Sunday, December 21, 2008

Top Ten Reasons Why You're not a Leading Brand

Good stuff from Conversation Agent, via Scott Monty/Ford:

As we continue to talk about social media and leading brands; we continue to see that marketers are enamored with shiny objects; free has become a vehicle to do more of the same; and we are fast approaching the end of the year, I wanted to share with you the top ten reason why you're not a leading brand:

(1) you don't listen aggressively

Some thoughts: are you making the customer in front of you the most important person at that moment? Do you maintain confidentiality? Do you hold off on reacting to negative feedback and instead communicate an action plan to address it?

(2) you don't communicate purpose and meaning

In much of my research, I am finding that these should be the underpinnings of a valuable strategy both with employees and with customers. Who cares when you start a blog, or join Twitter, if you don't have a plan on purpose and meaning? This will also help with building a community and letting people make a difference. Drop the fluff, go for the real stuff.

(3) you don't lead by example

Ask yourself: do you set the tone for the industry? Do you demonstrate commitment and enthusiasm? Are you doing everything you are asking your customers and employees to do? We demonstrate our truest colors and values in difficult times. Your actions will follow you long after the troubles are gone.

(4) you don't take calculated risks

It's no secret that we become even more conservative in difficult times. You should capitalize on the lack of resources to become more focused and efficient, yes, but also by experimenting a little. Times of chaos are ripe with opportunities for creativity and innovation. Prepare for when things pick up.

(5) you don't look for results, just go for the power play

Instead, work in the opposite direction. Use your power to highlight others and become more open to new ideas, regardless of where they come from. With the movements in mobility, open content and portability, why should we stay stuck with hierarchies? The growth seems to be horizontal, especially with social media.

(6) you don't create a climate of trust

If employees and customers are constantly looking over their shoulder, well... so do the right thing for your people and for the organization. Be consistent. It's tempting to want to change everything, because it was "not invented here". That is really bad for continuing to deliver on consistency in experience.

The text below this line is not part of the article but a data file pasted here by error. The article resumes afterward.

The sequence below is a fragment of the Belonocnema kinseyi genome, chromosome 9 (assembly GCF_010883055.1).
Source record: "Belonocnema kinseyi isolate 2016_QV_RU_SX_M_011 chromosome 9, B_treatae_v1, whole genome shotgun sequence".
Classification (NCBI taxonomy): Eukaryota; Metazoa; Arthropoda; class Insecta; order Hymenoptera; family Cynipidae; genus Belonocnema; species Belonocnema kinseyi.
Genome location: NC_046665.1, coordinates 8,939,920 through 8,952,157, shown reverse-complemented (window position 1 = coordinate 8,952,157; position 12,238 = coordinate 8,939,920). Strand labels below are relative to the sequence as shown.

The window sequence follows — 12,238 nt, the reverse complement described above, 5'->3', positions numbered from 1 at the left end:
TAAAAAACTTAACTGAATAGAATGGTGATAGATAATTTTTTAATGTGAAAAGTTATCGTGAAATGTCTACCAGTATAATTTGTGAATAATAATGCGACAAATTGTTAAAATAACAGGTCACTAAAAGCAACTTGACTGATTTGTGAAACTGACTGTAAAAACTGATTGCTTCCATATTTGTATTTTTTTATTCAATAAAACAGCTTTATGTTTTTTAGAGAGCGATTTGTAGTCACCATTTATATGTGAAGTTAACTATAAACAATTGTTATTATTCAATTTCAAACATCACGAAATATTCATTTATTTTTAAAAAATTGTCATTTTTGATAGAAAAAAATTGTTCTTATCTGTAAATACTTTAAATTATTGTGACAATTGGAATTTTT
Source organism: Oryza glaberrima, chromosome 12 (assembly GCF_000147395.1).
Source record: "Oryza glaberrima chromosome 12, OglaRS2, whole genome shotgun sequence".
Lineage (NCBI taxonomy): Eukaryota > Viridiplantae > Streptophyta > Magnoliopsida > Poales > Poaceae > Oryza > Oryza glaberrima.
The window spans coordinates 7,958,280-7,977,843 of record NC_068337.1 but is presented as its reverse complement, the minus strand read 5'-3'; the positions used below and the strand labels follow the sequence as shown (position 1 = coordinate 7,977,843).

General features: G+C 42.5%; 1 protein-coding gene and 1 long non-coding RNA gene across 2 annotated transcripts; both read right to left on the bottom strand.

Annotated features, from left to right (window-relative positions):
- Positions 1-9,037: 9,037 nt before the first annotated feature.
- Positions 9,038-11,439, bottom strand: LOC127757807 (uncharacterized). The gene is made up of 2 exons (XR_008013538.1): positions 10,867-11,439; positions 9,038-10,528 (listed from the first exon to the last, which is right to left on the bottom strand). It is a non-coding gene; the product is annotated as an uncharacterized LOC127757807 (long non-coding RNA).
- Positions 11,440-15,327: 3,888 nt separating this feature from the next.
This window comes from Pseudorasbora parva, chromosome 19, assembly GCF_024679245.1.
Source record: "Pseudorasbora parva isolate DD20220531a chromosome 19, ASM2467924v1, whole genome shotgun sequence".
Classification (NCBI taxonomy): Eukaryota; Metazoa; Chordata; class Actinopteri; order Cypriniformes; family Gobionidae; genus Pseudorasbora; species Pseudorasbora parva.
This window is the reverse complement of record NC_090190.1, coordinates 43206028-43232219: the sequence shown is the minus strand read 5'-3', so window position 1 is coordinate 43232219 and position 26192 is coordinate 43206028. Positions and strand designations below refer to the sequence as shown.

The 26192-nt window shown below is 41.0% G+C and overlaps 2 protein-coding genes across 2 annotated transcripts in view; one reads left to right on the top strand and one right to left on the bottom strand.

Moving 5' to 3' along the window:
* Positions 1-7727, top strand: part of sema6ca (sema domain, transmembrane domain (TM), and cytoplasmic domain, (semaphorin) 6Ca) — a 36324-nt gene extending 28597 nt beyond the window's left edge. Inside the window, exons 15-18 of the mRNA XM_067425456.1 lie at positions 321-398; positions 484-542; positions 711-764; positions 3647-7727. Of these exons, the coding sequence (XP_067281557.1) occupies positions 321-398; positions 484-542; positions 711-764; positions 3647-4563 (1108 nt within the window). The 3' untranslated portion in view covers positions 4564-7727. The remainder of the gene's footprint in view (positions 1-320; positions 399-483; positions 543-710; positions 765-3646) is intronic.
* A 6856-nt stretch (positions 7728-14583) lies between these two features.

(7) you're overly critical of others

It's good to be skeptical, to require the official story to explain itself. However, in all that negativity as you compete, you may be missing your own story. What makes you different, reliable, interesting, worth buying - you pick an adjective.

(8) you don't rally around a common goal

Do you help increase contacts between employees, for example? Too many companies are still very much organized in silos internally and continue to project that split externally. Unity is important, and so is holding everyone to the same high standards.

(9) you don't improve people's lives

Connection with purpose is important. You can be a brilliant blogger with dozens of fast comments and discussions wherever you go - what have you done to improve someone's life today? I think it's time to put away those measuring sticks for a moment and develop different, private metrics. What do you think?

(10) you don't have a sense of humor

I throw this in for good measure. You should not take yourself too seriously. Laughing is good for your health and helps with the human side of things. Laughter is the shortest distance between two people.

The marketplace is flooded with "me, me, me" brands who don't lead because leadership is not about talking, it's about doing. It requires commitment and hard work to stay the course - just like blogging and social media do.

Hard economic times call for focused boldness and kind leadership. Can your brand do it?

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